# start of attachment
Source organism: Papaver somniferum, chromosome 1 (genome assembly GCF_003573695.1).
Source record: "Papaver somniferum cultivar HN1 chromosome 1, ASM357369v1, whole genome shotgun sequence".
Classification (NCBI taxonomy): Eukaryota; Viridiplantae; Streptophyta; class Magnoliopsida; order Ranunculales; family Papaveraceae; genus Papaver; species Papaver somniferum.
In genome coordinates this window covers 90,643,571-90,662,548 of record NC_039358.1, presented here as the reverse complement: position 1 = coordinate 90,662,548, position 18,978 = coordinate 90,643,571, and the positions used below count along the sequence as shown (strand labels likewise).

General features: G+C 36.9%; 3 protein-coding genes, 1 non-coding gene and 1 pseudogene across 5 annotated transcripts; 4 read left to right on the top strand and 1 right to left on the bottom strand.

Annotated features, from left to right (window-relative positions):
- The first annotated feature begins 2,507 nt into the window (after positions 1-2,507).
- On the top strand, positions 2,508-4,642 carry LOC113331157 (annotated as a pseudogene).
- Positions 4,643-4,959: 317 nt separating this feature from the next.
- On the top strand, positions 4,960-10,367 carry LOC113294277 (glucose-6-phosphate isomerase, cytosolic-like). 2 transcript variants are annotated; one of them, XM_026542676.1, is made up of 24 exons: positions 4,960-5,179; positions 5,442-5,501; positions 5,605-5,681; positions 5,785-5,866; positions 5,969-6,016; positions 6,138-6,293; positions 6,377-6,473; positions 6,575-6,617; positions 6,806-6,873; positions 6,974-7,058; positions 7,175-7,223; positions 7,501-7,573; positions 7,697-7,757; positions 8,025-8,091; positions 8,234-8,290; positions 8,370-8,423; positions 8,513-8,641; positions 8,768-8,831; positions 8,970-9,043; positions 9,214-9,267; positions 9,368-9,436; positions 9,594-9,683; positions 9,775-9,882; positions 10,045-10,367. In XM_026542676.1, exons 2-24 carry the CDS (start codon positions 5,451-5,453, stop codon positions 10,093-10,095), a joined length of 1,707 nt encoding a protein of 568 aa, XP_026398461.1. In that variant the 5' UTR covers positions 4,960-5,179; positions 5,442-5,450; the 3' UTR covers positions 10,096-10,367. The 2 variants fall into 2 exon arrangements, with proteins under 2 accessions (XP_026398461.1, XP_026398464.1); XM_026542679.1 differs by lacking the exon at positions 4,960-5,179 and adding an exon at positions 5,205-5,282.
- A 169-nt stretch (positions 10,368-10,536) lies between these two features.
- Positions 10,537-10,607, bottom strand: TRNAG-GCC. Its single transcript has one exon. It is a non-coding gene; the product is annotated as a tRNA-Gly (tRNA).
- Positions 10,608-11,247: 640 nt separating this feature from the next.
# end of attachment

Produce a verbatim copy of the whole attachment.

Source organism: Papaver somniferum, chromosome 1 (genome assembly GCF_003573695.1).
Source record: "Papaver somniferum cultivar HN1 chromosome 1, ASM357369v1, whole genome shotgun sequence".
Classification (NCBI taxonomy): Eukaryota; Viridiplantae; Streptophyta; class Magnoliopsida; order Ranunculales; family Papaveraceae; genus Papaver; species Papaver somniferum.
In genome coordinates this window covers 90,643,571-90,662,548 of record NC_039358.1, presented here as the reverse complement: position 1 = coordinate 90,662,548, position 18,978 = coordinate 90,643,571, and the positions used below count along the sequence as shown (strand labels likewise).

General features: G+C 36.9%; 3 protein-coding genes, 1 non-coding gene and 1 pseudogene across 5 annotated transcripts; 4 read left to right on the top strand and 1 right to left on the bottom strand.

Annotated features, from left to right (window-relative positions):
- The first annotated feature begins 2,507 nt into the window (after positions 1-2,507).
- On the top strand, positions 2,508-4,642 carry LOC113331157 (annotated as a pseudogene).
- Positions 4,643-4,959: 317 nt separating this feature from the next.
- On the top strand, positions 4,960-10,367 carry LOC113294277 (glucose-6-phosphate isomerase, cytosolic-like). 2 transcript variants are annotated; one of them, XM_026542676.1, is made up of 24 exons: positions 4,960-5,179; positions 5,442-5,501; positions 5,605-5,681; positions 5,785-5,866; positions 5,969-6,016; positions 6,138-6,293; positions 6,377-6,473; positions 6,575-6,617; positions 6,806-6,873; positions 6,974-7,058; positions 7,175-7,223; positions 7,501-7,573; positions 7,697-7,757; positions 8,025-8,091; positions 8,234-8,290; positions 8,370-8,423; positions 8,513-8,641; positions 8,768-8,831; positions 8,970-9,043; positions 9,214-9,267; positions 9,368-9,436; positions 9,594-9,683; positions 9,775-9,882; positions 10,045-10,367. In XM_026542676.1, exons 2-24 carry the CDS (start codon positions 5,451-5,453, stop codon positions 10,093-10,095), a joined length of 1,707 nt encoding a protein of 568 aa, XP_026398461.1. In that variant the 5' UTR covers positions 4,960-5,179; positions 5,442-5,450; the 3' UTR covers positions 10,096-10,367. The 2 variants fall into 2 exon arrangements, with proteins under 2 accessions (XP_026398461.1, XP_026398464.1); XM_026542679.1 differs by lacking the exon at positions 4,960-5,179 and adding an exon at positions 5,205-5,282.
- A 169-nt stretch (positions 10,368-10,536) lies between these two features.
- Positions 10,537-10,607, bottom strand: TRNAG-GCC. Its single transcript has one exon. It is a non-coding gene; the product is annotated as a tRNA-Gly (tRNA).
- Positions 10,608-11,247: 640 nt separating this feature from the next.